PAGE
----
General Electric (GE) is one of the largest, most successful, and most respected companies in the world. What lessons can we learn from their CIO to more successfully architect and manage our enterprises?
Fortune Magazine, 21 July 2008, reports on an interview with Gary Reiner, the CIO of GE, who has been in his role for a dozen years and oversees a $4 billion IT budget.
In purchasing IT, a major corporate expense these days, buying on reverse auction can save your enterprise mega bucks. A reverse auction is one where the purchaser puts out the specs for what they are looking to buy, and sellers bid their lowest price they are willing to sell at. (This is the opposite of a traditional auction where a seller puts out their wares for buyers to bid their highest price they are willing to purchase at). You want to avoid selling on auction at the lowest price (by differentiating you product so it isn’t treated as a commodity), but you want to purchase on reverse auction to get the best price for your purchases. In our organizations, perhaps enterprise architecture can partner with procurement and finance to leverage reverse auctions in planning for and purchasing major IT investments to reduce total cost of ownership (TCO) thereby more effectively managing scarce IT resource dollars i.e. getting more modernization/transformation for the IT dollar.
GE’s CIO is responsible for Six Sigma, driving down deviances and defects in its processes. GE’s CIO says that “Six Sigma is a wonderful tool, but it is [just] a tool. What we are talking about as a company is outcomes, and the two outcomes we really want are product reliability and customer responsiveness…on the responsiveness side, it’s often less about Six Sigma and more about getting the right people in the room to map out [the processes for] how long it takes for us to do something…[and] take out those things in the way of meeting customer needs responsibly.” From an enterprise architecture perspective this is closely aligned to the idea of IT as an enabler for business, but one where business process improvement and reengineering comes first.
GE businesses are information-based. “In every one of our infrastructure businesses, we do something called remote monitoring and diagnostics, where we attach sensors to our equipment. So there are sensors in every locomotive, every gas turbine, every aircraft engine, [and] every turbo compressor. We’ve got software that resides with our customer or in our shops…that analyzes that data and is able in many cases to predict problems before they occur. We can prevent outages from occurring.” This information-based approach is similar to enterprise architecture and IT governance. The enterprise architecture is the information-based planning for the organization’s business and IT. And the IT governance is the information-based management and monitoring for selecting, controlling, and evaluating investments. Together enterprise architecture and IT governance are our “sensors” for predicting/planning the change and preventing problems/ensuring more successful IT project delivery.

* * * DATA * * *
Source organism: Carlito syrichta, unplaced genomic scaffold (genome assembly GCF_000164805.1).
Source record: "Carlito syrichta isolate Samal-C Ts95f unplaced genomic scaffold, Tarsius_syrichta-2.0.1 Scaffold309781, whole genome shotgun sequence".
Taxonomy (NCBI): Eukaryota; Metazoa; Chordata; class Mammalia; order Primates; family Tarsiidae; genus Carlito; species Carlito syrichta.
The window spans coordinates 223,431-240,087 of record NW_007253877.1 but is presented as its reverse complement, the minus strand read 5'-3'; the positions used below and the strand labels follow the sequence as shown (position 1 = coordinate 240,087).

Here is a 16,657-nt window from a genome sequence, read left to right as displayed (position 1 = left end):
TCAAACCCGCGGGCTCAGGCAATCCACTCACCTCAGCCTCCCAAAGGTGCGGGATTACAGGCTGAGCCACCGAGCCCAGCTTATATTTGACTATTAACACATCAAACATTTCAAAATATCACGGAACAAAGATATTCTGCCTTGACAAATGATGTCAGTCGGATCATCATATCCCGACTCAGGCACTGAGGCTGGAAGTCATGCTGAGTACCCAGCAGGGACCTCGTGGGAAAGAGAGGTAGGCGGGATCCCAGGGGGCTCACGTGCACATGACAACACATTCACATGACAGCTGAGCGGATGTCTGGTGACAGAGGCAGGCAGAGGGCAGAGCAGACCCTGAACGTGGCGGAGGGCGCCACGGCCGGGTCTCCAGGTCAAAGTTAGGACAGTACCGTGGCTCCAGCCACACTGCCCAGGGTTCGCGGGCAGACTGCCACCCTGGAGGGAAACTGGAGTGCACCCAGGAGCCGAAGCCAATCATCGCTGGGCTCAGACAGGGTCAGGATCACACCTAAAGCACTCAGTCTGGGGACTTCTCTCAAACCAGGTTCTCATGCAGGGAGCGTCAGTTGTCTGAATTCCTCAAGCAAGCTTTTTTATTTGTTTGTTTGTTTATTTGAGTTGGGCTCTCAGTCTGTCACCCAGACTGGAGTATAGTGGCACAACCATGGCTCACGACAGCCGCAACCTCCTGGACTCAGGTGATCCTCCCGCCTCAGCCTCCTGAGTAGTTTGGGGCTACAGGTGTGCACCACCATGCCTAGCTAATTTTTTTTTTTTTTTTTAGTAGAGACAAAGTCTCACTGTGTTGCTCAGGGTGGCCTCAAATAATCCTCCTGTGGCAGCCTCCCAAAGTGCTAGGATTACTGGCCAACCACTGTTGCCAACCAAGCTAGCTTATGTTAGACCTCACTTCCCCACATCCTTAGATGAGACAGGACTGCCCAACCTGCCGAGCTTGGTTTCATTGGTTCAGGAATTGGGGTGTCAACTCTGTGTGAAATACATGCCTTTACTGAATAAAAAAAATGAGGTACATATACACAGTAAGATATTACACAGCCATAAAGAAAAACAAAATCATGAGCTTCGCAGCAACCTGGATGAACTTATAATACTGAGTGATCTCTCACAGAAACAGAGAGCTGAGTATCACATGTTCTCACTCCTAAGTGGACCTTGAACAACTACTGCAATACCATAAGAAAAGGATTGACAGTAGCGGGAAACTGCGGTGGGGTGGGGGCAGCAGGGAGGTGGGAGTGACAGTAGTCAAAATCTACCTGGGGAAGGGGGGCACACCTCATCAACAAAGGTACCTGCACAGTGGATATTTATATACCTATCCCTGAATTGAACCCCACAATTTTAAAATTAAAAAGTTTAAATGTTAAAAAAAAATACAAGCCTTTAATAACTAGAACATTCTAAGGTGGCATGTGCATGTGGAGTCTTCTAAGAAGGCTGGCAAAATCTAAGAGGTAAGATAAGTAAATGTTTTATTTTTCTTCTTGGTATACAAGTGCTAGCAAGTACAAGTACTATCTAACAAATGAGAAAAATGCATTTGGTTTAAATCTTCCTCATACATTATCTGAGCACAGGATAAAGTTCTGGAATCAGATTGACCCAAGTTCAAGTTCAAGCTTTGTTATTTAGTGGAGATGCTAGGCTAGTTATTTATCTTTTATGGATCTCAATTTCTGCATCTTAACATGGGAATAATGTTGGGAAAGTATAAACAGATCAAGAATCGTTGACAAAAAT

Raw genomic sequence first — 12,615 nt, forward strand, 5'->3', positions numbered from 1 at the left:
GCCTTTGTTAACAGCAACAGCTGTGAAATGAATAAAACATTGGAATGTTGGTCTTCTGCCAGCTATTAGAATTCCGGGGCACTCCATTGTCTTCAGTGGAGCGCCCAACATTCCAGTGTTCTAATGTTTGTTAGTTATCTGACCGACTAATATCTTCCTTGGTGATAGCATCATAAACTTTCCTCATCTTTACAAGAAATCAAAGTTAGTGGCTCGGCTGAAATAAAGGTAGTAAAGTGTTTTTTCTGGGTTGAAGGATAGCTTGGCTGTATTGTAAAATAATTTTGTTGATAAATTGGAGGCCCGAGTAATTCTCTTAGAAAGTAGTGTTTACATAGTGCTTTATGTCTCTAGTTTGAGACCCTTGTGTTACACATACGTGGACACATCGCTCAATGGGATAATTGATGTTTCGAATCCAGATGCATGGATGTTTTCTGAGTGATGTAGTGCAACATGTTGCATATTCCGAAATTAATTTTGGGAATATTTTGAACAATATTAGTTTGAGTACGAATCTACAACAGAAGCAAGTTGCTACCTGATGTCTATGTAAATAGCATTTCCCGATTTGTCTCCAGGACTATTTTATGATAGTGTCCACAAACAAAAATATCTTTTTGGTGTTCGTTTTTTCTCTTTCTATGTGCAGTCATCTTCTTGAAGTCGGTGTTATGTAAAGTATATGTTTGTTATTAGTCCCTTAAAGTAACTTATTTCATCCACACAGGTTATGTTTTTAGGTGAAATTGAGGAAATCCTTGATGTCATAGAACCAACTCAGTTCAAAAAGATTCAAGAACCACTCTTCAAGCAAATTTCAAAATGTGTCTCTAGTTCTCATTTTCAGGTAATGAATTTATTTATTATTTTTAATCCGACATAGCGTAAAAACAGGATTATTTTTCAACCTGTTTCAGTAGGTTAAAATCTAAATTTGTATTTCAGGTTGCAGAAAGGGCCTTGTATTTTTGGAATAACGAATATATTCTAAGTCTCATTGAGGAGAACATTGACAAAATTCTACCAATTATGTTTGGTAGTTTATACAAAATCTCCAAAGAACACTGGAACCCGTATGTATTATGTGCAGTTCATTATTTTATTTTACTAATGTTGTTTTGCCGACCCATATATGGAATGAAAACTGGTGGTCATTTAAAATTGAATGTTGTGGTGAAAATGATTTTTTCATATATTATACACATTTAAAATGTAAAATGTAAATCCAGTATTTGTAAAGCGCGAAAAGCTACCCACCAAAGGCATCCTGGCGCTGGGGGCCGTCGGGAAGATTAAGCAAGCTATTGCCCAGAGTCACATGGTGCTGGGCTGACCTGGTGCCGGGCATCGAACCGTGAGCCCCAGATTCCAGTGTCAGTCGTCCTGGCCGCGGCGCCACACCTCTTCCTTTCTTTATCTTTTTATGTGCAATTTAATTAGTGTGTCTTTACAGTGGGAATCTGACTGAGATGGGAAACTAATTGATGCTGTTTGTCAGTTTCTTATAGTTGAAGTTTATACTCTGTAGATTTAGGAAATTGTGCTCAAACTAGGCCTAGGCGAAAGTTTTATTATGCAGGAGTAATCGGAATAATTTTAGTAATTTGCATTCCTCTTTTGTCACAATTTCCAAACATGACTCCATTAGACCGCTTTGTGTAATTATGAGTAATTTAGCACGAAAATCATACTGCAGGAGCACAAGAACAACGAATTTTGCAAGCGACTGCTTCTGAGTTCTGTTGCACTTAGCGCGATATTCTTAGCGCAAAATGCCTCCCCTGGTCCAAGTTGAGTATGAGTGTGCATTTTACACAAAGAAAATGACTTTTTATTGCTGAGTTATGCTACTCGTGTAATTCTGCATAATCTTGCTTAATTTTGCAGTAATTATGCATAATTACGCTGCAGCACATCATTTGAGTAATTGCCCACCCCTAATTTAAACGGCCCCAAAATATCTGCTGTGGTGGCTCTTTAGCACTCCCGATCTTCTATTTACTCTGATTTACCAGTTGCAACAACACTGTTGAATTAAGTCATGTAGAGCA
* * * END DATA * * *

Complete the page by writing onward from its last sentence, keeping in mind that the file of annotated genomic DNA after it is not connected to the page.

GE sees a number of emerging technologies as having a major impact in coming years. The first, man-machine interface will evolve from keyboards and mice to “multitouch gestures,” such as “the ability to use your hands directly on screens.” Secondly, organic light-emitting diodes (OLED), “extremely thin screens…so thin that you’ll be bale to roll them up and fold them and carry them…you’ll be carrying around your screen.” And third, is cloud-computing, ‘having all your applications centrally located…[with] almost every document you create is for collaboration” and built on the web. In short, it’s really all about increased mobility of communications and ubiquity of information. Enterprise architecture should help facilitate the adoption of these new technologies.
At GE speed to market is critical to bringing new product innovations to market, providing value to customers, and maintain an edge on the competition. IT is an enabler for new product development processes. In enterprise architecture, innovation is critical to breaking old paradigms and thinking out of the box and making real change that has contributes to significant improvements in organizational results. In product development, for example, I believe this involves everything from next generation computer aided design and manufacturing tools (CAD/CAM) to business intelligence systems and fusion engines for analyzing your customers and market changes to advances in automation and robotics for speeding and improving the manufacturing process.
GE is helping lead the way building sound enterprise architectures in corporate America!